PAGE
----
Why Are Farming Moms Thankful?

Why Are Farming Moms Thankful?
A collective reflection on Thanksgiving from CommonGround farmers

Soon families across the country will gather around a beautiful bounty and count blessings as Americans celebrate Thanksgiving. Five CommonGround farmers across the country pause following harvest to share what they are thankful for in their lives. From family and children to a warm home and plentiful food, they are grateful for many of the same things that other women acknowledge as blessings.

Joan Ruskamp, a farmer from Nebraska, shared a sweet, funny thing about farming alongside her husband. “I am thankful that every morning I get to hear ‘Good morning Joanie!!!’ from my husband, with great enthusiasm, over the hand held radio. Working together everyday can be stressful, so having a cheerful morning greeting can set a positive tone for the day.”


Katie Sawyer, from Kansas, says, “I often deliver lunch to my sons, husband and his father, when they’re working in the fields. I love to see three generations, all living on the family farm, sitting down to lunch together in the field in the shade of the semi truck.”

Laura Oliver, from Missouri said, “Our boys, age six and four, love and learn so much from helping on the farm – whether it’s building fences, checking livestock or helping during planting or harvesting. They are constantly learning and appreciating what we do,” says Laura. “They even play in the dirt and create tiny farms using navy beans or kernels of yellow corn in their toy combines.”

Celeste Harned from Kentucky gained a new perspective when her daughter started school this fall. She said, “I’m very thankful for the foundation in science and biology that farm life has given her. Even at a young age, she already knows that an ‘animal doctor’ is a veterinarian. She knows that plants need water but not too much of it. As a mom, I never had to think about teaching her lessons like that. They’re just things she encounters on a daily basis on the farm.”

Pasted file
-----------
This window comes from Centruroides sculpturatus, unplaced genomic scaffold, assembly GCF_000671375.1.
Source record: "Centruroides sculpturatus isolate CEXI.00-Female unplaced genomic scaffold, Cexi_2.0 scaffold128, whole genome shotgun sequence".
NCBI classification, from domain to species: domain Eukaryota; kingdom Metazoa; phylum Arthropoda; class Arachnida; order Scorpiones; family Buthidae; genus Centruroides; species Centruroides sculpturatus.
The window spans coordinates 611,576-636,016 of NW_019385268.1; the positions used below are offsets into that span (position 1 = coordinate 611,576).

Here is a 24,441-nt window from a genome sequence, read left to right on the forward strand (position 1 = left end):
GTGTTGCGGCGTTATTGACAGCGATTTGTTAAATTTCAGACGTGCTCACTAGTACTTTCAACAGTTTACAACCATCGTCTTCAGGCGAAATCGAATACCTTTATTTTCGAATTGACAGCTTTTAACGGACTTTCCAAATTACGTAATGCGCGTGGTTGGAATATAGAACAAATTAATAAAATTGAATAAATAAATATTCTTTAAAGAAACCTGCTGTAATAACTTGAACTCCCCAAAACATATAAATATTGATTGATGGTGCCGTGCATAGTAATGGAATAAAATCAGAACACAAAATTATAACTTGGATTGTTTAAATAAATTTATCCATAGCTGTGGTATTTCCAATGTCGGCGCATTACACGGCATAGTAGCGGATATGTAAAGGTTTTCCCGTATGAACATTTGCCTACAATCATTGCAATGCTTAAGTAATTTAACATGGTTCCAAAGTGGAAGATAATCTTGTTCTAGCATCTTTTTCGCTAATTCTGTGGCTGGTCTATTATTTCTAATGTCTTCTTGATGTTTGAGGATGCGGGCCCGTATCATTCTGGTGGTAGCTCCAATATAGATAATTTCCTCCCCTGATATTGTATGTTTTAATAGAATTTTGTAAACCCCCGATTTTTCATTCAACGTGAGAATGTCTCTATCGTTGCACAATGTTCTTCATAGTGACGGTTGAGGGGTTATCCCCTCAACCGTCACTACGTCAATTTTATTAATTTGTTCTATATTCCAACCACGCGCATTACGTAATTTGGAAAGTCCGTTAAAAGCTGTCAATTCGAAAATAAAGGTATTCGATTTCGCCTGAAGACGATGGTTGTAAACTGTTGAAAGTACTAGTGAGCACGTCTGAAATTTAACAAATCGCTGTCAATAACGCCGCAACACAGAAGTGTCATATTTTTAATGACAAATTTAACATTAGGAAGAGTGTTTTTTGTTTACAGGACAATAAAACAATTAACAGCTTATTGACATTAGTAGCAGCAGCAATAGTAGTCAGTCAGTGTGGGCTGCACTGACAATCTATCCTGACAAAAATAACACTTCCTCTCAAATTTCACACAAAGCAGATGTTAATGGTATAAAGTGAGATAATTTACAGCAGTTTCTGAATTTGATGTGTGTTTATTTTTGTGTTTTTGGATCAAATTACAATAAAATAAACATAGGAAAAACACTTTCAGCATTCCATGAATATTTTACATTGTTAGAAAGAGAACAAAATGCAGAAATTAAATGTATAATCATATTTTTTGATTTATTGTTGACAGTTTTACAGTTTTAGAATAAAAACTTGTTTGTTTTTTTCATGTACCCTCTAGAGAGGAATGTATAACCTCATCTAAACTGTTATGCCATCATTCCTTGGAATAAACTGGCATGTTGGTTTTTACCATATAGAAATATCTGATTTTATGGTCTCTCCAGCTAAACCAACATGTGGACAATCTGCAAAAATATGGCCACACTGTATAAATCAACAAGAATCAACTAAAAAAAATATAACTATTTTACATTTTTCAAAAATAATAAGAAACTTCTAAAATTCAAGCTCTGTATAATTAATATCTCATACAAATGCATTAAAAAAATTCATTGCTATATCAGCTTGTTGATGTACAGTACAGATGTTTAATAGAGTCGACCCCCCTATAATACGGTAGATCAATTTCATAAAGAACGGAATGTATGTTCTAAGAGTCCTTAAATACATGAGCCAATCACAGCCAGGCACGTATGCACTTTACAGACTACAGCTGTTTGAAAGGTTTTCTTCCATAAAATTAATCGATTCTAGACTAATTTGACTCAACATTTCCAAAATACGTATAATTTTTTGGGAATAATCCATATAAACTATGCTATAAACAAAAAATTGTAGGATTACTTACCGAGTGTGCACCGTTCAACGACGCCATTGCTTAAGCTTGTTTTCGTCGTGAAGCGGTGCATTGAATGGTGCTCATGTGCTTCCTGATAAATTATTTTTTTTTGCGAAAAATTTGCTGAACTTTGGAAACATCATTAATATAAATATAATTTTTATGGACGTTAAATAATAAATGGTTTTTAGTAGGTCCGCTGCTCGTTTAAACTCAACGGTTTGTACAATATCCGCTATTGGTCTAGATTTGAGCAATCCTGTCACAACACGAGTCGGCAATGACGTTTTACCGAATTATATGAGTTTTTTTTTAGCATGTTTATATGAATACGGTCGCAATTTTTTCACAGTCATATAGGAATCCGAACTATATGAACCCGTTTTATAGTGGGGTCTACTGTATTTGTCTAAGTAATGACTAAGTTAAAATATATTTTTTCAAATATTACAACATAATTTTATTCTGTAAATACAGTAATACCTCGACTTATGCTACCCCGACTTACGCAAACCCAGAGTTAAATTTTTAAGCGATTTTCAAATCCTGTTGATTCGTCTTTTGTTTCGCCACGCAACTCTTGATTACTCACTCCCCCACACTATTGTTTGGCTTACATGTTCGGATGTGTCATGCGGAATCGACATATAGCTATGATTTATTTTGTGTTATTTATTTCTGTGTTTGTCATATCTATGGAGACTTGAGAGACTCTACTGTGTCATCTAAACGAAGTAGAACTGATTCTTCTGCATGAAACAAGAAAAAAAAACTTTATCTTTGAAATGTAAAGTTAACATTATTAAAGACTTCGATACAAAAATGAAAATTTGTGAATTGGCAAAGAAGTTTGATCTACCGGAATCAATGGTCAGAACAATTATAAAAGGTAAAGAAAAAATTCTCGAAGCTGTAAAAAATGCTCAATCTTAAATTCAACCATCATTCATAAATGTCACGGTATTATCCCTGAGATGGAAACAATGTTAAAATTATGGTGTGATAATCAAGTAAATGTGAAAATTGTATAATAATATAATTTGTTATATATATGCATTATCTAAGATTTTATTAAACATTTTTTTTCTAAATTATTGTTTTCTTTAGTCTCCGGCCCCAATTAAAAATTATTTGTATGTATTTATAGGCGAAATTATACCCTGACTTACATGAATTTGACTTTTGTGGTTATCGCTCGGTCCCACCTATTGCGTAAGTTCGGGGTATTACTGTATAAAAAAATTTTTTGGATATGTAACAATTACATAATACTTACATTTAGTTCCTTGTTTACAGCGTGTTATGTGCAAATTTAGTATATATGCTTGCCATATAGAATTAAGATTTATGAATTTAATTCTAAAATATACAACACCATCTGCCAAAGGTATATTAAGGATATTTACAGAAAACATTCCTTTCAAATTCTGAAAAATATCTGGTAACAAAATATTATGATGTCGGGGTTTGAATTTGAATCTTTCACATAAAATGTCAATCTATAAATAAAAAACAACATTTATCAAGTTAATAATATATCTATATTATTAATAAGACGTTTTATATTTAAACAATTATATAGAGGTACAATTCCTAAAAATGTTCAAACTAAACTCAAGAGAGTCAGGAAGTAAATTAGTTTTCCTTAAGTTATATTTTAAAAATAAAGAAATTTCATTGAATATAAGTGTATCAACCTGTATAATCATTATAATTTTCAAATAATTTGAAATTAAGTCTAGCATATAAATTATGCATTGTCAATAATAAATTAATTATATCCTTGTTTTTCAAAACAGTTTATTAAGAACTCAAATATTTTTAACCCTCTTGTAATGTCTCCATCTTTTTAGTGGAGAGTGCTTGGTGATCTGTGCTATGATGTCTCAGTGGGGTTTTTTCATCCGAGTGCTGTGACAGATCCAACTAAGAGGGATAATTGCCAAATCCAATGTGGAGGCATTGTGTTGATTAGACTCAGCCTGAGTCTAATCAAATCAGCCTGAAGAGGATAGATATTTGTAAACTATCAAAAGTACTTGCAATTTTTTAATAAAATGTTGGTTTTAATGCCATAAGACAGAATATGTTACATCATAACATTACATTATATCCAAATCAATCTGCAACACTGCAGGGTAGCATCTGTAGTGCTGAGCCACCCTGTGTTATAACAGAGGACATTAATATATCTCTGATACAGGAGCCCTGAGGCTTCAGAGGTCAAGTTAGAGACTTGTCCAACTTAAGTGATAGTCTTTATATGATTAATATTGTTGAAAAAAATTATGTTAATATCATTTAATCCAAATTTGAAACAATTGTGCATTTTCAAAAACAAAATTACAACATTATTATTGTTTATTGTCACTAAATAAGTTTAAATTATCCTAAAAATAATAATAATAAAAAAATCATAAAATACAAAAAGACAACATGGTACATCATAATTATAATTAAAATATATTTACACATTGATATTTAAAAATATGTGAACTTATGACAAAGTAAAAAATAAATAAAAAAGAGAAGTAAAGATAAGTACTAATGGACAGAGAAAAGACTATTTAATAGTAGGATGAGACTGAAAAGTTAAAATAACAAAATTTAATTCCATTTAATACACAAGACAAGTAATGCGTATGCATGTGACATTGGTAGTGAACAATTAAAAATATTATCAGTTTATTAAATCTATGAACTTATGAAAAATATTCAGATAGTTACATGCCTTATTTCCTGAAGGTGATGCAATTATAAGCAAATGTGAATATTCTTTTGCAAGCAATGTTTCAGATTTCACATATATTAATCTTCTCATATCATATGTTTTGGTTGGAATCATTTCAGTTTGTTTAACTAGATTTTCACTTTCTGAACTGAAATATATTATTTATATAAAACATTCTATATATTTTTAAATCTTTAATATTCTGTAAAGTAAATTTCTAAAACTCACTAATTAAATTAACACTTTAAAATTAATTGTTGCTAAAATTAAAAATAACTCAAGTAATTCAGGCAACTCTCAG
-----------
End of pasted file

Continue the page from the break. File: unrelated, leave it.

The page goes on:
Bekah Gustasfson from Wisconsin is grateful for the values that farm life has instilled in her and her family. “My family gets to see the Lord’s creation and beauty every day and trusts Him to provide. My girls get to see that no matter the times, God is right there through it all.”

Something as simple as seeing your child play in the dirt or receiving a warm greeting from your husband might seem minor, but often it’s the little things that give us pause to be grateful.

We’d love to know…What are the things that you are thankful for this holiday season?

This blog is brought to you by America’s corn farmers and their checkoff.


Karen Seipold

I’m thankful for working with my best friend every day. My husband is an amazing man who I respect and love with all my heart. From doing equipment repair and harvesting to raising our four children, I couldn’t ask for a better partner. God has blessed me beyond measure.

Jennifer Martin

I’m thankful that our farm family is a generational farm family and that we get a lot of time together to do things as a family. Strong work ethics, a love for God’s creation and good morals go hand in hand to row crop farming. Prayer goes a long way in the good and the not so good years.


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